Ask a care manager: What is a family?
After a number of years we’re having a family reunion. In fact, having attended several of these throughout 35-plus years, we volunteered to help host this year’s event. It will be here before we know it.
The interesting thing that this brings up is what is a family? It started easily enough. We would invite any/all of the family who had the same family name. That was the easy part. Then, of course, those adult children, a number of whom had been retired for years and have grown children, grown grandchildren and great-grandchildren of various ages — a large family initially with nine children. The parents of this family are both gone but were part of large families as well, nine children on each side so cousins, aunts and uncles all over.
As phone calls went back and forth between the two youngest brothers of this aging family, it became pretty evident that they didn’t want to leave out anyone for this gathering, a first time in seven years. Since the last reunion in 2007 there would be two brothers and an older sister who wouldn’t be there due to their deaths. However, their offspring needed to be notified.
As with most families some keep in touch better than others. In this family the issues were who to contact, trying to find them and then finding a way to send the invitation. The Facebook page was helpful and e-mails began going out always with forwarding instructions to others who might be interested. Several phone calls into the process, it became evident that some of the older family members hadn’t made the technological leap into computers, e-mail and social media. In one case, a cousin had his son call with his e-mail address since the father didn’t have e-mail at all. Others (usually the younger generation) made quick suggestions about how to give directions, offer suggestions about places to stay and of course GPS so no one would get lost coming to the reunion.
There were questions about the airport as one of the grandsons who shared custody with an ex-wife was making arrangements to pick up his son so he could meet family he’d either never met or hadn’t seen since he was a toddler. Some of the younger children, cousins to one degree or another, had never met and had all kinds of questions. A 9-year-old granddaughter had her grandmother stumped when she asked how there were “first cousins” and “second cousins” since she’d never met any of them before. A lesson in genealogy made simple helped.
As the day got closer, the brothers and their wives had conference calls long distance comparing notes about who was coming and what they had heard about extended family that wanted to be part of the group. Cousins were coming in a motorhome caravan from the central coast with their children and grandchildren and camping near the site. These were the same cousins that had gathered for family gatherings near Bakersfield for years as their hardworking parents, aunts and uncles took time to have family reunions often since the rest of the family had remained in Oklahoma. In those days visits to another state, especially one so far away, were expensive and rare. So this family kept close to those who had made the move to California.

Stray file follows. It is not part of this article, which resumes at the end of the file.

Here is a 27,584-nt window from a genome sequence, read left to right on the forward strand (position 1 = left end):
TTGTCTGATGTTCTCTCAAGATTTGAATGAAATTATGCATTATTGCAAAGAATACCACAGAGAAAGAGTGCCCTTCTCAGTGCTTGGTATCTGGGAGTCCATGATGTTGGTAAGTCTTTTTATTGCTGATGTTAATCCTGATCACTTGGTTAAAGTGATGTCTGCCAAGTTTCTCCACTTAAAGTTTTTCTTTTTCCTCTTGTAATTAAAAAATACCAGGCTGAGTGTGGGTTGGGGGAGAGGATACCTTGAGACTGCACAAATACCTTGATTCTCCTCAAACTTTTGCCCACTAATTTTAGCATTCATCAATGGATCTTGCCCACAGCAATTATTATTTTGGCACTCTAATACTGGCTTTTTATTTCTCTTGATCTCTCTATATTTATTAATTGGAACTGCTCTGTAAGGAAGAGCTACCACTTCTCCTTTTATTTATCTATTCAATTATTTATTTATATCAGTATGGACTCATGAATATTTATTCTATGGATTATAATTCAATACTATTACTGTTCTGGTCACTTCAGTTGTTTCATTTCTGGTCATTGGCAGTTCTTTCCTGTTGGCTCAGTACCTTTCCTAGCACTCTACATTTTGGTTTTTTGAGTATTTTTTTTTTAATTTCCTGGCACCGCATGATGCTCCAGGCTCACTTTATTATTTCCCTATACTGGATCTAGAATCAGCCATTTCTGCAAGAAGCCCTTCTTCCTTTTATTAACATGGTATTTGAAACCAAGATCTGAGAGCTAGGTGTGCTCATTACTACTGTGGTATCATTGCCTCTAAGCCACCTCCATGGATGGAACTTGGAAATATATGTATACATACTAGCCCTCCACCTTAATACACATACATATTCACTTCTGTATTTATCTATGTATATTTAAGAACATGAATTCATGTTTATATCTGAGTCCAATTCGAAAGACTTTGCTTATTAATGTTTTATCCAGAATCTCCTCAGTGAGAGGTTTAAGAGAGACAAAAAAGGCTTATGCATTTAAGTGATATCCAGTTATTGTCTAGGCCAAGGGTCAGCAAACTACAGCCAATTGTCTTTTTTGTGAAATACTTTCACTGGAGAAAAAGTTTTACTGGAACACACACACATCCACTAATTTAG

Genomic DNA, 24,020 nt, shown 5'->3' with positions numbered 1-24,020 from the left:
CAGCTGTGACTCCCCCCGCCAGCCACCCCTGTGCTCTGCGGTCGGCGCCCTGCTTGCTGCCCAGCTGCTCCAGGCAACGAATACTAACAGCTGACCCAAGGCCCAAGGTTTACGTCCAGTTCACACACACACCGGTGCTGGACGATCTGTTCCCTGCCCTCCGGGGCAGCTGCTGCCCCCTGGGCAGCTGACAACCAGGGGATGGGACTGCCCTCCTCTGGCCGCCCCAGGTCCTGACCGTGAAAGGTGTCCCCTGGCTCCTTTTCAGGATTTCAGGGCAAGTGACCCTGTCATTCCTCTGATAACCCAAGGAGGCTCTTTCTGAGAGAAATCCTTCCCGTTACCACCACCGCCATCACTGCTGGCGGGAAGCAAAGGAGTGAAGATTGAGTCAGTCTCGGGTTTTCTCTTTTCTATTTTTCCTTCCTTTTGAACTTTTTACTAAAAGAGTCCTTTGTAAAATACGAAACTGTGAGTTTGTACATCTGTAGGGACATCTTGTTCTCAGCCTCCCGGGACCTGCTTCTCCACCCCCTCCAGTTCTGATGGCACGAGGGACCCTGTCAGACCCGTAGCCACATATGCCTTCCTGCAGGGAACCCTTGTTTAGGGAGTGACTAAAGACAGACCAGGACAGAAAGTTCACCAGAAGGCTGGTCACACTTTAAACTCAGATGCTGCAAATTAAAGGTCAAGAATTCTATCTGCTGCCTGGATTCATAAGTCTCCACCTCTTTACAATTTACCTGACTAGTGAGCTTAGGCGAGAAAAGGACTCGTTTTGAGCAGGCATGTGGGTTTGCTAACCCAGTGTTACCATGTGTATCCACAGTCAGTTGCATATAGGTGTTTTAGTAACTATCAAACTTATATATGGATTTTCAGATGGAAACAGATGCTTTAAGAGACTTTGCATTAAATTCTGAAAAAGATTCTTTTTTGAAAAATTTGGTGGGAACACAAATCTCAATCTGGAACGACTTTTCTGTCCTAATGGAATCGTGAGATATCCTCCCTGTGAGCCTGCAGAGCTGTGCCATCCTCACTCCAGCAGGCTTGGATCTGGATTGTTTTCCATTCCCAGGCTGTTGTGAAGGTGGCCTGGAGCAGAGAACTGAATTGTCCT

For those of us in this family either by birth or marriage, the relationships and company were important. There were others however who hadn’t been born into the family or married into it but were considered an important part of the family. So invitations went out to the extended family — a grandson with his mother, a granddaughter close to some of the family but estranged with others and in-laws from all sides who had stood by the family through thick and thin. After all wasn’t that what family was all about?
Thinking back to when the last gathering was, it seemed that in the past few years the only time the family met was at a funeral. There were a few weddings interspersed in between but with the death of both parents and now three of the siblings, those notifications seemed all too often. At least with this gathering, it would be a happier occasion.
I have to think that the spirits of the long-deceased parents and three of their nine children will be very present at the reunion. As we gather underneath the large spreading oaks in the hot Sierra foothill summer, their descendants, their family will greet one another, hug a grandchild, meet a new member of the family, miss the ones who couldn’t attend and grieve those gone.
Before long this event will be over with only memories to carry us forward. With the ages of the remaining siblings as they are, it’s quite possible that for some it will be the last reunion. Life is the path all people follow knowing that others do go before us. Although as most families do, we all struggle with issues important and miniscule, we’re a family.
Note: The two brothers in this family worried initially that no one would come to the reunion. Now they worry they’ve ordered enough food, tables and chairs. You see, it seems that a lot of people are coming. It will be a family celebration to remember.
Carol S. Heape, MSW, CMC is CEO of Elder Options, Inc. setting the standard for care managed home care since 1988 and serving the Sacramento Region; elderoptionsca.com.